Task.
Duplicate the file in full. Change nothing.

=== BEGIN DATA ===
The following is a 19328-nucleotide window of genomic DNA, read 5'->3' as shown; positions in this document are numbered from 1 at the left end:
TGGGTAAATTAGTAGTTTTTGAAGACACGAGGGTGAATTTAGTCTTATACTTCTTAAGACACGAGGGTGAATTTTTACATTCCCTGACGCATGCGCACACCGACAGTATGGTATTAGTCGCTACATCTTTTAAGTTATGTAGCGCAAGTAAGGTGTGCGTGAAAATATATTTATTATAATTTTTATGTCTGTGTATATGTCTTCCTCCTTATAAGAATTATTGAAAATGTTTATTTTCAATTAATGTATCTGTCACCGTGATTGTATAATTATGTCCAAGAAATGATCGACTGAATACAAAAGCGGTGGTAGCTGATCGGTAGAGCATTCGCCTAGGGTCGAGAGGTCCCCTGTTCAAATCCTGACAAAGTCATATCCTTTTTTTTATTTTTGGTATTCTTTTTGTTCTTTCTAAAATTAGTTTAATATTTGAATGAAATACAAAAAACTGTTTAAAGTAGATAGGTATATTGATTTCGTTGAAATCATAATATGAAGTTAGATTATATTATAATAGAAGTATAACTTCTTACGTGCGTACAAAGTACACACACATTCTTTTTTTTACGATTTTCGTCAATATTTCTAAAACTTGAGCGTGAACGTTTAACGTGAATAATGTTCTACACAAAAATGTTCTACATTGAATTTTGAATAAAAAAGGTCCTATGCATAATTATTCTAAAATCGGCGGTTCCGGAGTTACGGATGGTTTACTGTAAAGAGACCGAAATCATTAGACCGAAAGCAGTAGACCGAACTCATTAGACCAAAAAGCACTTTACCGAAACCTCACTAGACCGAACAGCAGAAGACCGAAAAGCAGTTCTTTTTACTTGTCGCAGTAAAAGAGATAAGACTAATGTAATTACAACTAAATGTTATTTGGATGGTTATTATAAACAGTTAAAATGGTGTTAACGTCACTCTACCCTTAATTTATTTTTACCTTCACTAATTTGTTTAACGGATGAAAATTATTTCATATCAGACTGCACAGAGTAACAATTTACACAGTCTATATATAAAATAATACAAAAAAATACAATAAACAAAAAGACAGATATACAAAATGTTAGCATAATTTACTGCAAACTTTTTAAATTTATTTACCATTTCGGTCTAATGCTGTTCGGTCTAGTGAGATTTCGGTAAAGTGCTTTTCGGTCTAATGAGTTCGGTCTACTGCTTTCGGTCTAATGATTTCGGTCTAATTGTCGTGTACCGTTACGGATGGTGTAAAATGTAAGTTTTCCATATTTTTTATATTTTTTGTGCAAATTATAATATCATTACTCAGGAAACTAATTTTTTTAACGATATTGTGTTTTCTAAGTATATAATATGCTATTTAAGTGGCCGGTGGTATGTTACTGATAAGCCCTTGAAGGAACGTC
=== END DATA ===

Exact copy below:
The following is a 19328-nucleotide window of genomic DNA, read 5'->3' as shown; positions in this document are numbered from 1 at the left end:
TGGGTAAATTAGTAGTTTTTGAAGACACGAGGGTGAATTTAGTCTTATACTTCTTAAGACACGAGGGTGAATTTTTACATTCCCTGACGCATGCGCACACCGACAGTATGGTATTAGTCGCTACATCTTTTAAGTTATGTAGCGCAAGTAAGGTGTGCGTGAAAATATATTTATTATAATTTTTATGTCTGTGTATATGTCTTCCTCCTTATAAGAATTATTGAAAATGTTTATTTTCAATTAATGTATCTGTCACCGTGATTGTATAATTATGTCCAAGAAATGATCGACTGAATACAAAAGCGGTGGTAGCTGATCGGTAGAGCATTCGCCTAGGGTCGAGAGGTCCCCTGTTCAAATCCTGACAAAGTCATATCCTTTTTTTTATTTTTGGTATTCTTTTTGTTCTTTCTAAAATTAGTTTAATATTTGAATGAAATACAAAAAACTGTTTAAAGTAGATAGGTATATTGATTTCGTTGAAATCATAATATGAAGTTAGATTATATTATAATAGAAGTATAACTTCTTACGTGCGTACAAAGTACACACACATTCTTTTTTTTACGATTTTCGTCAATATTTCTAAAACTTGAGCGTGAACGTTTAACGTGAATAATGTTCTACACAAAAATGTTCTACATTGAATTTTGAATAAAAAAGGTCCTATGCATAATTATTCTAAAATCGGCGGTTCCGGAGTTACGGATGGTTTACTGTAAAGAGACCGAAATCATTAGACCGAAAGCAGTAGACCGAACTCATTAGACCAAAAAGCACTTTACCGAAACCTCACTAGACCGAACAGCAGAAGACCGAAAAGCAGTTCTTTTTACTTGTCGCAGTAAAAGAGATAAGACTAATGTAATTACAACTAAATGTTATTTGGATGGTTATTATAAACAGTTAAAATGGTGTTAACGTCACTCTACCCTTAATTTATTTTTACCTTCACTAATTTGTTTAACGGATGAAAATTATTTCATATCAGACTGCACAGAGTAACAATTTACACAGTCTATATATAAAATAATACAAAAAAATACAATAAACAAAAAGACAGATATACAAAATGTTAGCATAATTTACTGCAAACTTTTTAAATTTATTTACCATTTCGGTCTAATGCTGTTCGGTCTAGTGAGATTTCGGTAAAGTGCTTTTCGGTCTAATGAGTTCGGTCTACTGCTTTCGGTCTAATGATTTCGGTCTAATTGTCGTGTACCGTTACGGATGGTGTAAAATGTAAGTTTTCCATATTTTTTATATTTTTTGTGCAAATTATAATATCATTACTCAGGAAACTAATTTTTTTAACGATATTGTGTTTTCTAAGTATATAATATGCTATTTAAGTGGCCGGTGGTATGTTACTGATAAGCCCTTGAAGGAACGTC